At one stage of his illness, Jim developed optic neuritis which happens when the MS attacks the optic nerve. The result – he went blind for seven days. Only after a prolonged series of steroid injections was he able to regain his sight.
Since then, Jim has been on an oral medication and so far, so good.
But that too was not without its challenges. He had to wait for the FDA (Federal Drug Administration) to approve the drug yet that approval was delayed — not once, but twice.
While Jim can no longer work (after 25 years of dedicated service) because of the debilitating nature of this disease, his home office remains a testament to his spirit, ability and huber effectiveness at any and everything he sets his mind to.
In fact, there is not a speck of available wall space in his home office because of the many plaques, certificates of appreciation and awards for record-breaking sales and now, record-breaking activities and accomplishments in his fight against MS.
In April of 2019, they walked the MS Walk in Jacksonville, raising $150,000 and have tirelessly walked the halls of Congress and most recently lobbied in Tallahassee, Florida.
Escalating drug prices, access to medicine, exorbitant co-pays, the cost of physical therapy and limitations as to what insurance policies cover are just a few of the many, many issues anyone facing MS must face and fight. Not to mention the work needed to make the case that money be allocated for MS research so that someday, somehow a cure may be found.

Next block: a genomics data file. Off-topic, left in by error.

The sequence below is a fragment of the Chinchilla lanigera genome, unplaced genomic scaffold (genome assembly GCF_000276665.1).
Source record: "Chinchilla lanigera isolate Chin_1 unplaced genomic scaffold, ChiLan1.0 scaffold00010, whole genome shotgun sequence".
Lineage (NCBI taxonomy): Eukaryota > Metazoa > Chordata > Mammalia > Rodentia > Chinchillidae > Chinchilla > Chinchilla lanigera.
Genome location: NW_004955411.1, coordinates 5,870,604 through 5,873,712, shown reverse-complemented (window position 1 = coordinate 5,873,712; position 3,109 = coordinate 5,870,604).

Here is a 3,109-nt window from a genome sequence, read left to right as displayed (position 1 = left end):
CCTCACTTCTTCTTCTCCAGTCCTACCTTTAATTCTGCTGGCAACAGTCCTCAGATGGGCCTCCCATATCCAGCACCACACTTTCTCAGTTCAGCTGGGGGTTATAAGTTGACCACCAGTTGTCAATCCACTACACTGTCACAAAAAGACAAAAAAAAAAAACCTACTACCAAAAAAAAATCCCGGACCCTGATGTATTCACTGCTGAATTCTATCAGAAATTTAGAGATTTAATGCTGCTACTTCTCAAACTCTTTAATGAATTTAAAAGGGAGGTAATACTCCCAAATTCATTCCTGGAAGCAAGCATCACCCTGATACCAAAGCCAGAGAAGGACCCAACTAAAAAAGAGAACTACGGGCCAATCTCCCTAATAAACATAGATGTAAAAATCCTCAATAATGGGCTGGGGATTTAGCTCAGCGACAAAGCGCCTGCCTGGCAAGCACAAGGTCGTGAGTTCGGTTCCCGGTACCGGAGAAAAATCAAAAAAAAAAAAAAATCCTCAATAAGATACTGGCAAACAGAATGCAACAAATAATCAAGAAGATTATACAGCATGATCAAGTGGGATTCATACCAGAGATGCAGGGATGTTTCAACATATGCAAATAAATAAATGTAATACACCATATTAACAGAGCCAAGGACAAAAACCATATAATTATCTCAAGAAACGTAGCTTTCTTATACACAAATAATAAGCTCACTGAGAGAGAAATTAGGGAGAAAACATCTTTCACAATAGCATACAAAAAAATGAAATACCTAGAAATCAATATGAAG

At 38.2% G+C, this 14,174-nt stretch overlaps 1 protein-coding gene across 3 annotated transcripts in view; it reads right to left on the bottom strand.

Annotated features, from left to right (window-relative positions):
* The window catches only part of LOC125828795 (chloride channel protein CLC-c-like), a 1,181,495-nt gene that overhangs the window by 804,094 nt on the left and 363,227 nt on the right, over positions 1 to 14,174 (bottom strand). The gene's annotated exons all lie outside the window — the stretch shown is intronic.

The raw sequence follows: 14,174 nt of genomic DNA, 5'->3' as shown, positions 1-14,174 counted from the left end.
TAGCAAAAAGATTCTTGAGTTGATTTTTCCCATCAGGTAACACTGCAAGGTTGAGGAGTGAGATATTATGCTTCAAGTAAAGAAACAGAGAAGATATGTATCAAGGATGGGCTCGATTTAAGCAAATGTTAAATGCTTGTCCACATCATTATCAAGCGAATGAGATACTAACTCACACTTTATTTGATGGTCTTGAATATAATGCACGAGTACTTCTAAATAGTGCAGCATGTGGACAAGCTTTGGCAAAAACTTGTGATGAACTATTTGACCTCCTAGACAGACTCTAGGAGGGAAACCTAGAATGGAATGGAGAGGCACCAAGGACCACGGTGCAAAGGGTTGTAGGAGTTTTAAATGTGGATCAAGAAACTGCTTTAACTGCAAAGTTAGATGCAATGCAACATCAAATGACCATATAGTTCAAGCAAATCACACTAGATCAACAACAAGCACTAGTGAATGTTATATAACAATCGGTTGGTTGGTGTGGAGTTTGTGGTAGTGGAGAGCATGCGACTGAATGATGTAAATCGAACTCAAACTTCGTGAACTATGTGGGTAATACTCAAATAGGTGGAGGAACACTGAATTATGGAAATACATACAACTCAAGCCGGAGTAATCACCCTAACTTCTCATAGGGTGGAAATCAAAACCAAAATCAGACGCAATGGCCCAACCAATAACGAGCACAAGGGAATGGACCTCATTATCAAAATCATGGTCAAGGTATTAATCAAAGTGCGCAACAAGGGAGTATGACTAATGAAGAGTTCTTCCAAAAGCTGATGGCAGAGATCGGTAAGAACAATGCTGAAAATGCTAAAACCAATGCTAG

Jim and Carol Montgomery face and fight the disease that is MS every single day of the week. The two of them possess an incredible determination and dedication. Shortly after they were married in 2014, Jim started a support which grew from just a few members to over 50 and where ever they go, that is one of the first things Jim does and he has done it here in Nassau County.
He started one on Amelia Island in May 2018 at the Fernandina Beach Library and it became a huge source of support with as many as 20 individuals at a meeting. As a result of COVID-19, however, those meetings are now held via Zoom – on the 2nd Tuesday of every month. Said Jim, “people who have MS especially during the pandemic and holidays need support and someone to talk to. It helps to know there is a support group out there.”
The meetings led by Jim have featured an “Ask the Doctor” night and guest speakers who talk to the virtues of physical therapy and yoga. In addition, there is, of course, a lot of time for sharing stories and asking questions.
During a recent interview at their home in Yulee, Carol Montgomery spoke so very glowingly about her husband and shared a written tribute in which she said, “He is always positive even on a tough MS day and puts everything in perspective. I value his perseverance, his integrity and his determination. He has told me time and time again, that “he was chosen to beat MS.”
If anyone can, it’s Jim and Carol Montgomery.
For more information, Jim and Carol can be reached at 954-647-5193 and then there is always the National Multiple Sclerosis Society at https://www.nationalmssociety.org available 24/7.